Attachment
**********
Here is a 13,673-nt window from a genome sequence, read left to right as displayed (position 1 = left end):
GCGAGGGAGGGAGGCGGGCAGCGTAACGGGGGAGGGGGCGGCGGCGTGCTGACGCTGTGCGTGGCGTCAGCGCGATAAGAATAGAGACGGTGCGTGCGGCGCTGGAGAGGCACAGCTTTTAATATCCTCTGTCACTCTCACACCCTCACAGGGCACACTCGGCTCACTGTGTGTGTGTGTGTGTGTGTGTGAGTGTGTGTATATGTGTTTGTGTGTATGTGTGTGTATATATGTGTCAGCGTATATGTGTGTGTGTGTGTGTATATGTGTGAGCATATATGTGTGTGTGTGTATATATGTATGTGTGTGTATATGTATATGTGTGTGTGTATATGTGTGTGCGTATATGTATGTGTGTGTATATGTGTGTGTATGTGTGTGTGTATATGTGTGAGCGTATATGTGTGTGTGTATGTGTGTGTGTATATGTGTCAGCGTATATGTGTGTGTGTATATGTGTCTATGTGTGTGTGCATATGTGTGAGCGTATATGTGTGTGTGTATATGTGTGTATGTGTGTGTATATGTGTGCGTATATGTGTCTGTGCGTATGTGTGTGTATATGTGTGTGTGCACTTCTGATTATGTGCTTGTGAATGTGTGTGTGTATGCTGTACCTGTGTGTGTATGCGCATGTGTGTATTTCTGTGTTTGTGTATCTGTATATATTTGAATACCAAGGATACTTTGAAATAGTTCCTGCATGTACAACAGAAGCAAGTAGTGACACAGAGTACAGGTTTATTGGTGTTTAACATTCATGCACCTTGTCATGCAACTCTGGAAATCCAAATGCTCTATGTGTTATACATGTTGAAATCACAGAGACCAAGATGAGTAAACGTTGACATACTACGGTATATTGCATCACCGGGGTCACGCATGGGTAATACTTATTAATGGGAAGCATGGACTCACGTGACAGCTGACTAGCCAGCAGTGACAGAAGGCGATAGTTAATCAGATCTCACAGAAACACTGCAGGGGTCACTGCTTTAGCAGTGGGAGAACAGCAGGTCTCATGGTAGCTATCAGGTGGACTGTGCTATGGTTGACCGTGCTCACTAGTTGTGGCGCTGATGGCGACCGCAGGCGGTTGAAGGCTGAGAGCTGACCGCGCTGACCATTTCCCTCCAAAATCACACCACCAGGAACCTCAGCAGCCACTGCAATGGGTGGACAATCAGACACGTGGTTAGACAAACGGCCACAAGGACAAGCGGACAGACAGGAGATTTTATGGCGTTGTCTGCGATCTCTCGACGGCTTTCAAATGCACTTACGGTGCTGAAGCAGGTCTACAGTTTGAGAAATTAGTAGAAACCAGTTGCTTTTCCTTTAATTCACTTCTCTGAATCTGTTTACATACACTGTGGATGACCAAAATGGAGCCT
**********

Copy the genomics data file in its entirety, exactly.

Here is a 13,673-nt window from a genome sequence, read left to right as displayed (position 1 = left end):
GCGAGGGAGGGAGGCGGGCAGCGTAACGGGGGAGGGGGCGGCGGCGTGCTGACGCTGTGCGTGGCGTCAGCGCGATAAGAATAGAGACGGTGCGTGCGGCGCTGGAGAGGCACAGCTTTTAATATCCTCTGTCACTCTCACACCCTCACAGGGCACACTCGGCTCACTGTGTGTGTGTGTGTGTGTGTGTGAGTGTGTGTATATGTGTTTGTGTGTATGTGTGTGTATATATGTGTCAGCGTATATGTGTGTGTGTGTGTGTATATGTGTGAGCATATATGTGTGTGTGTGTATATATGTATGTGTGTGTATATGTATATGTGTGTGTGTATATGTGTGTGCGTATATGTATGTGTGTGTATATGTGTGTGTATGTGTGTGTGTATATGTGTGAGCGTATATGTGTGTGTGTATGTGTGTGTGTATATGTGTCAGCGTATATGTGTGTGTGTATATGTGTCTATGTGTGTGTGCATATGTGTGAGCGTATATGTGTGTGTGTATATGTGTGTATGTGTGTGTATATGTGTGCGTATATGTGTCTGTGCGTATGTGTGTGTATATGTGTGTGTGCACTTCTGATTATGTGCTTGTGAATGTGTGTGTGTATGCTGTACCTGTGTGTGTATGCGCATGTGTGTATTTCTGTGTTTGTGTATCTGTATATATTTGAATACCAAGGATACTTTGAAATAGTTCCTGCATGTACAACAGAAGCAAGTAGTGACACAGAGTACAGGTTTATTGGTGTTTAACATTCATGCACCTTGTCATGCAACTCTGGAAATCCAAATGCTCTATGTGTTATACATGTTGAAATCACAGAGACCAAGATGAGTAAACGTTGACATACTACGGTATATTGCATCACCGGGGTCACGCATGGGTAATACTTATTAATGGGAAGCATGGACTCACGTGACAGCTGACTAGCCAGCAGTGACAGAAGGCGATAGTTAATCAGATCTCACAGAAACACTGCAGGGGTCACTGCTTTAGCAGTGGGAGAACAGCAGGTCTCATGGTAGCTATCAGGTGGACTGTGCTATGGTTGACCGTGCTCACTAGTTGTGGCGCTGATGGCGACCGCAGGCGGTTGAAGGCTGAGAGCTGACCGCGCTGACCATTTCCCTCCAAAATCACACCACCAGGAACCTCAGCAGCCACTGCAATGGGTGGACAATCAGACACGTGGTTAGACAAACGGCCACAAGGACAAGCGGACAGACAGGAGATTTTATGGCGTTGTCTGCGATCTCTCGACGGCTTTCAAATGCACTTACGGTGCTGAAGCAGGTCTACAGTTTGAGAAATTAGTAGAAACCAGTTGCTTTTCCTTTAATTCACTTCTCTGAATCTGTTTACATACACTGTGGATGACCAAAATGGAGCCT